24 things to do this autumn for adults
For the big kid in all of us, we've rounded up the top 24 things to do at the Museum this autumn.
From dinosaurs and detective work, to nature photography and all-nighters, we have activities to suit all tastes and budgets.
What will you tick off your autumn bucket list?
Strap yourself in; life on board HMS Beagle was tough. Featuring remarkable puppetry and an original score, the award-winning theatre production The Wider Earth takes you on a journey to the far side of the world with a 22-year-old Charles Darwin.
2 October to 30 December, £17.50-£79.50
Put your senses to the test with the illuminating sights, bizarre sounds and, well, distinctive smells at Life in the Dark.
Until 24 February 2019, £11.50 online, £12.50 at the door.
Showcasing 100 of the world's best nature photographs, Wildlife Photographer of the Year will leave you in awe. Experience the changing face of nature and uncover the sometimes challenging stories behind the images.
Until 30 June 2019, £13.50
After you see the award-winning nature photography, visit the adjacent Birds gallery for six of John James Audubon's iconic prints (featured in the film American Animals), including the striking American flamingo and American white pelican.
In the Treasures gallery you can view one of the original plates from the valuable book. Permanent, free
Meet Archie the 8.62-metre-long giant squid, along with Darwin's octopus, all preserved in jars (and tanks) in a behind-the-scenes tour of our Zoology spirit building. From 4 November, £15, bookings essential.
No cheeky capuchin monkeys trying to steal your keys here. At Dino Snores, tuck into a three-course dinner, sip gin from local Chiswick distillery Sipsmith, and taste insects (yes, really), before retiring to your sleeping bag in Hintze Hall.
2 November 2018 and 5 January 2019, £180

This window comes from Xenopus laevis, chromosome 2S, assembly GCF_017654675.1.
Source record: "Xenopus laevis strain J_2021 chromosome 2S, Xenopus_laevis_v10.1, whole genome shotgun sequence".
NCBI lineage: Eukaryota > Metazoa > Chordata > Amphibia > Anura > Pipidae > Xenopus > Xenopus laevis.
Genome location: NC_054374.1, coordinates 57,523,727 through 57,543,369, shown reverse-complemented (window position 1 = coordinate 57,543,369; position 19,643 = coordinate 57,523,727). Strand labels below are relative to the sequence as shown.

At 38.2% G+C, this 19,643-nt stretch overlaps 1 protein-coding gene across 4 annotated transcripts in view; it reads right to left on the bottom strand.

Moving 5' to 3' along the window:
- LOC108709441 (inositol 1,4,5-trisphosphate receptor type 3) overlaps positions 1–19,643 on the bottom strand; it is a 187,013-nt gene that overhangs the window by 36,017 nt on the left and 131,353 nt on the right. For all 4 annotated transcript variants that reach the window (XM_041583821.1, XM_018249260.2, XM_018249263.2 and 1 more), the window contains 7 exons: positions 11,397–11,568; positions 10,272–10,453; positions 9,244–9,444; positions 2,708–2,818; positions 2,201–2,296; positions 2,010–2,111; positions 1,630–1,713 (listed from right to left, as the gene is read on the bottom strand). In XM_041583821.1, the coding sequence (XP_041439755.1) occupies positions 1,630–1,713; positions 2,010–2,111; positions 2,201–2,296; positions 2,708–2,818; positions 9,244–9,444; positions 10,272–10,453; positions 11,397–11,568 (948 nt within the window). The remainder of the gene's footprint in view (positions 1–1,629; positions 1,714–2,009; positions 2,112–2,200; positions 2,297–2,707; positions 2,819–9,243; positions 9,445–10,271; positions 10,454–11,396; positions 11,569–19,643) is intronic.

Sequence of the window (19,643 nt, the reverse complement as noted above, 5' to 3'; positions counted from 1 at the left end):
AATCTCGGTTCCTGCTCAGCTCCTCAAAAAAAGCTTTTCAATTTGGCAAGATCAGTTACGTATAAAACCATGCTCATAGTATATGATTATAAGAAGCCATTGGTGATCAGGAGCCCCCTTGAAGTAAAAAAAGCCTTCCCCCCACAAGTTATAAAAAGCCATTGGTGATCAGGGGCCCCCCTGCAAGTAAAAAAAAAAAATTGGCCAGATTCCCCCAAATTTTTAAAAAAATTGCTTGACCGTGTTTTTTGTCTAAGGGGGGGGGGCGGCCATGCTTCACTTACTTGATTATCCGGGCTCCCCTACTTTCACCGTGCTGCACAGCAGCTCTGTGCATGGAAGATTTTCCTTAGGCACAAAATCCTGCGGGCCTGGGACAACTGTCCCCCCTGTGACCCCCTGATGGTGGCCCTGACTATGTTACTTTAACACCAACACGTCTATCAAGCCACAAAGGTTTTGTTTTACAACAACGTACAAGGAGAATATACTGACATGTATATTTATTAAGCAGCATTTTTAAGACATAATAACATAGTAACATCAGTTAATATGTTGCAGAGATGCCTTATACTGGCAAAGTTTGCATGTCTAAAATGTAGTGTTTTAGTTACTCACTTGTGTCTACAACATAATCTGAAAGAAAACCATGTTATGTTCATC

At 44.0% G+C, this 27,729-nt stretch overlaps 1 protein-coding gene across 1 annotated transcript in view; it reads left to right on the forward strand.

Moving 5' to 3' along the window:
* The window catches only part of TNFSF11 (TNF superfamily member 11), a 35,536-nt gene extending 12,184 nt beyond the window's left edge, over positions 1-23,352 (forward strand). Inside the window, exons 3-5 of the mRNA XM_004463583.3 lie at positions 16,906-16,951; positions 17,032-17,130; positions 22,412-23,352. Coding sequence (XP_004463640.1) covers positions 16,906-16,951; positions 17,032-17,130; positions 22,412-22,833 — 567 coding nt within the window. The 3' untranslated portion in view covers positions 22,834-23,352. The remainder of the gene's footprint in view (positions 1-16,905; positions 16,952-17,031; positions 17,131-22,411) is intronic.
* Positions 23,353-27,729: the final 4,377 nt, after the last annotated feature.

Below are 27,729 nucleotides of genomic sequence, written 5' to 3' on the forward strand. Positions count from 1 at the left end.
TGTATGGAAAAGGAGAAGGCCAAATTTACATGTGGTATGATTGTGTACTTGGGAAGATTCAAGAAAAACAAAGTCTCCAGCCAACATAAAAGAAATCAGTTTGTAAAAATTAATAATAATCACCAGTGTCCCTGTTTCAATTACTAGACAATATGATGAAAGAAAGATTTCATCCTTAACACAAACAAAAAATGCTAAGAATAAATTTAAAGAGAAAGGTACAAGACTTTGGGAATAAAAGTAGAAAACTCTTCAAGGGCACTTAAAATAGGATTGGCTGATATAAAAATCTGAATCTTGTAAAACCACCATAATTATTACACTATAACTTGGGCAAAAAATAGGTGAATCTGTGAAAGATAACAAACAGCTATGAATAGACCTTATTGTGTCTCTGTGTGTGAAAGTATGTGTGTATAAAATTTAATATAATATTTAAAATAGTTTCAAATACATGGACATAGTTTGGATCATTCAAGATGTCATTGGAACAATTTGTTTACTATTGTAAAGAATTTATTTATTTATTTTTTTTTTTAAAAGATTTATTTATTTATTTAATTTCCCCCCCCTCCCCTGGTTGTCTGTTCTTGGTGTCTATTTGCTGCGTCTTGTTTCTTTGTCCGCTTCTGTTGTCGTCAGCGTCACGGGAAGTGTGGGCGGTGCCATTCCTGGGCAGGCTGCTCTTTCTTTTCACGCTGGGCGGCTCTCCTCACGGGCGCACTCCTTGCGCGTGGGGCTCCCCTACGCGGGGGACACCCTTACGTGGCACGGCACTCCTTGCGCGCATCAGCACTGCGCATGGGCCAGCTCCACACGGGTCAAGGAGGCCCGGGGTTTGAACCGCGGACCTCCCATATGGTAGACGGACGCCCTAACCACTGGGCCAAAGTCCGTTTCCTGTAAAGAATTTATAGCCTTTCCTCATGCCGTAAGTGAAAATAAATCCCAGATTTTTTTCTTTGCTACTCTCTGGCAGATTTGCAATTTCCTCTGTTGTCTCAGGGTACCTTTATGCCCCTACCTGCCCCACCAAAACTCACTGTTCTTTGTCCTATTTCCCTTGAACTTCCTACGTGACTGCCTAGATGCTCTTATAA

Bust out your natural history facts at Lates, where you can roam the Museum after dark on the last Friday of the month. Grab a drink or two, meet some scientists and even handle specimens.
This month, join us and the Natural Environment Research Council (NERC) to find out how we can do our bit to help save the Earth.
30 November, free
Found in 1937, the Barbary lion lived at the royal zoo in the Tower of London 700 years ago, making it the oldest lion found in the UK since the extinction of wild cave lions during the last ice age. Lions took pride of place at the Tower's entrance as fearsome gatekeepers serving as a symbol of the strength and nobility of the throne.
See the skull in the Treasures gallery. Free
Get cosy with a brew at one of the Museum's several cafes. Top tip: we've also got free (and fast) Wi-Fi. It's quieter during the week while school's on so it's perfect for catching up on emails or for a casual meeting.
It may be brisk out, but the Museum's Wildlife Garden is perfect for an autumn visit. The garden is home to thousands of British flora and fauna and more than 3,130 species have been identified in the garden since it opened in 1995. Free, open daily 10.00-17.00
The terracotta tiles inside and outside the Museum include design elements drawn from natural history. The eastern side shows extinct species, while the western displays living zoological species. Learn more about the Museum's architecture on a Members-only welcome tour.
Before you rush to see the collections, take a moment to look at the ceiling in Hintze Hall. Made up of 162 decorated panels, they feature hand-drawn botanical illustrations and date back to when the Museum first opened in 1881. Free